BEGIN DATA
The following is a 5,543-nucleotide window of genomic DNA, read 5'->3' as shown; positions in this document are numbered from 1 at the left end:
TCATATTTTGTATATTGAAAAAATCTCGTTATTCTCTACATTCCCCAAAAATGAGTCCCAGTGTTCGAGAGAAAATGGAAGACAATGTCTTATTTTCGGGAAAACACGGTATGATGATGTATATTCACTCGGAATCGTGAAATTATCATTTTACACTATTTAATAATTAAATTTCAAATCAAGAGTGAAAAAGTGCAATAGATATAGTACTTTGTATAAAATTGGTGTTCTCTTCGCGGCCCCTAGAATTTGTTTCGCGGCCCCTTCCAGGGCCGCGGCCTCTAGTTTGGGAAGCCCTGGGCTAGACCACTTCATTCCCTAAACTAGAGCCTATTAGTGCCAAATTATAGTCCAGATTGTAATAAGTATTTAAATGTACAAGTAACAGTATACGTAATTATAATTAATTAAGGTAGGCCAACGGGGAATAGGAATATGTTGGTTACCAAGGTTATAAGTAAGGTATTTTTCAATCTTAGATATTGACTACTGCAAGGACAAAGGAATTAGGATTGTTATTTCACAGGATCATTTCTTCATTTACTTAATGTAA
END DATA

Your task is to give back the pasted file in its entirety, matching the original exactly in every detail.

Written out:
The following is a 5,543-nucleotide window of genomic DNA, read 5'->3' as shown; positions in this document are numbered from 1 at the left end:
TCATATTTTGTATATTGAAAAAATCTCGTTATTCTCTACATTCCCCAAAAATGAGTCCCAGTGTTCGAGAGAAAATGGAAGACAATGTCTTATTTTCGGGAAAACACGGTATGATGATGTATATTCACTCGGAATCGTGAAATTATCATTTTACACTATTTAATAATTAAATTTCAAATCAAGAGTGAAAAAGTGCAATAGATATAGTACTTTGTATAAAATTGGTGTTCTCTTCGCGGCCCCTAGAATTTGTTTCGCGGCCCCTTCCAGGGCCGCGGCCTCTAGTTTGGGAAGCCCTGGGCTAGACCACTTCATTCCCTAAACTAGAGCCTATTAGTGCCAAATTATAGTCCAGATTGTAATAAGTATTTAAATGTACAAGTAACAGTATACGTAATTATAATTAATTAAGGTAGGCCAACGGGGAATAGGAATATGTTGGTTACCAAGGTTATAAGTAAGGTATTTTTCAATCTTAGATATTGACTACTGCAAGGACAAAGGAATTAGGATTGTTATTTCACAGGATCATTTCTTCATTTACTTAATGTAA